Koschei the Deathless is to Russian folklore what giants or wicked witches are to European culture: the villain of countless stories which have been passed on through story and text for generations. Valente's take on the legend brings the action to modern times, spanning many of the great developments of Russian history in the twentieth century.
Deathless, however, is no d/>,
In the final chapter, Ushanka tells Marya:
“This is Russia and it is 1952. What else would you call hell?”
Russia only nominally won the war. It was utterly devastated by both the Second World War and communism. The war had killed an immense number of people, around 40 million, and left the survivors not much better off than the dead, especially because the economy had been ravaged by the war effort. Russia also refused the economic aid from the USA through the Marshall Plan, which had the goal of resurrecting European economy, yes, but was chiefly a preventing measure against communism.
The reconstruction focused on industry, leaving agriculture and consumer goods behind: the people had very little means of life, of subsistence. On top of this, there was little to no freedom. One could not step outside the boundaries, could not make the slightest remark against the Soviet or its leader without risking imprisonment. The Cult of Personality of Stalin was in place: the picture of Stalin was everywhere, keeping people under his gaze from every factory, school and office wall. The Gulag camps were still very much active; the Great Purge had made a great impression, and it was not restricted to the Party; people were on the lookout for potential threats to the government, even inside their own families. The myth of Pavlik Morozov, the boy who reported his own father to the police for treason, was still fresh in the minds of the people. Artists, writers, poets, historians, scientists even, were repressed and subjected to heavy censorship still, and would be reported to the authorities if they showed any sign of Western influence. Everything was shielded behind the Iron Curtain.
From the final chapter:
“This is Viy’s country, isn’t it?” [Marya] whispered, afraid to say it and make it so. “And the war is over. We lost. In the end, between Germany and the wizard with the mustache in Moscow, the one I told them about all those years ago—the two of them ate us alive. The dead overwhelmed us. While we were counting our ration cards, Buyan and Leningrad and Moscow and everything was shriveling and blowing away.”
The “wizard with the mustache in Moscow” she “told them about all those years ago” is, of course, Joseph Stalin. The scene Marya recalls is from Chapter 9 (Marya speaking):
“But you know, a wizard with black hair and a thick mustache put a curse on Moscow, and Petrograd, too, so that no one would be able to tell the truth without lying. If a novelist wrote a true story about how things really happened, no one would believe him, and he might even be punished for spreading propaganda. But if he wrote a book full of lies about things that could never really happen, with only a few true things hidden in it, well, he would be hailed as a hero of the People, given a seat at a writers’ cafe, served wine and ukha, and not have to pay for any of it. He’d get a salaried summer on the dacha, and be feted. Even given a medal by the wizard with the thick mustache.”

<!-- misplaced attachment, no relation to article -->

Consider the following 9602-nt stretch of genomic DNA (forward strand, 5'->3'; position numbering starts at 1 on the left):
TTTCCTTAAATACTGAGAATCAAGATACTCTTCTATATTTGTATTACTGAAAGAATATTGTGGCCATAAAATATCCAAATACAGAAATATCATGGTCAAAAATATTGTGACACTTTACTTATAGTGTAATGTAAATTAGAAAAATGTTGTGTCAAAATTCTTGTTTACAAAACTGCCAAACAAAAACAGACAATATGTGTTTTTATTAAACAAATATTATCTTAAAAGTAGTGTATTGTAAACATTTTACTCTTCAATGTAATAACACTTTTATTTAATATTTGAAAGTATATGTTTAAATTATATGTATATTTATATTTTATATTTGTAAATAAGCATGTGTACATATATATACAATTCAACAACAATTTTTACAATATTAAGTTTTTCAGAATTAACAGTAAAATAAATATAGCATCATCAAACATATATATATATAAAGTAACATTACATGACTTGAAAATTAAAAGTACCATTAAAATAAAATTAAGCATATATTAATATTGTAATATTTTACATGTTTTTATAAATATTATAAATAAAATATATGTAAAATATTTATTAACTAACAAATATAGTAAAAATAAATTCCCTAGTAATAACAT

This passage, of course, refers to the Great Purge and what were considered acceptable opinions and ideas to be held by the Party. But, back to the ending:
The final chapter:
“We wander, lost, and you cannot even see the silver on our chests anymore, because all the human world is the Country of Death, and in thrall, and finally, after all this time, we are just like everyone else. We are all dead. All equal. Broken and aimless and believing we are alive. This is Russia and it is 1952. What else would you call hell?”
The spirit of the people is broken, the moral so low that they are as good as dead. They are living in Russia, and it is hell, and it is Viy’s country. Marya looks about herself, sees old Party posters, and feels old, tired, worn, bitter.
Marya, talking to Baba Yaga in the final chapter, and then her answer:
“Is it because Viy rules you? Is that why you will not say my name? Are you afraid of him, like a wizard with a mustache? Why the posters say quiet, quiet, don’t breathe a word? Because if all the world dwells in the Country of the Dead, I should not remember either, and yet I do—though it hurts like starving to do it.”
“I don’t know what you mean. I would never engage in underground, antirevolutionary activities,” purred the crone. “I am only suggesting a thing for you to see, the way an old lady with a sprung back and a greasy little cafe might do when tourists blow through her town. I say nothing; I know nothing; I certainly don’t remember a thing.”
“I would never attend meetings in dank, moldering cellars. I would never importune the character of your colleague, who tells the tale as powerful ears want to hear it. I would never mince about and pantomime a life full of dressmaking and marriages and a successful butcher shop so as not to be caught committing the crime of remembering that anything existed before this new and righteous regime. It’s so much easier when we say, There was never an old world. Everything will now be new forever. I am hurt that you look at me and assume such criminal tendencies in a nice babushka with only your best interests at heart.” […]
“And on my life I would never suggest to you that stories cannot be forgotten in the bone even when a brother or a wizard or a rifle says you must, you must forget, it never happened; there is only this world, as it is now, and there has never been another, can never be any other.”
“Babushka,” Marya said, and she meant it, here, at the end of everything. “I am so tired. I am so finished with it all. How can I live in this? I want to be held by everyone I have loved and told that it is all forgiven, all done, all made well.”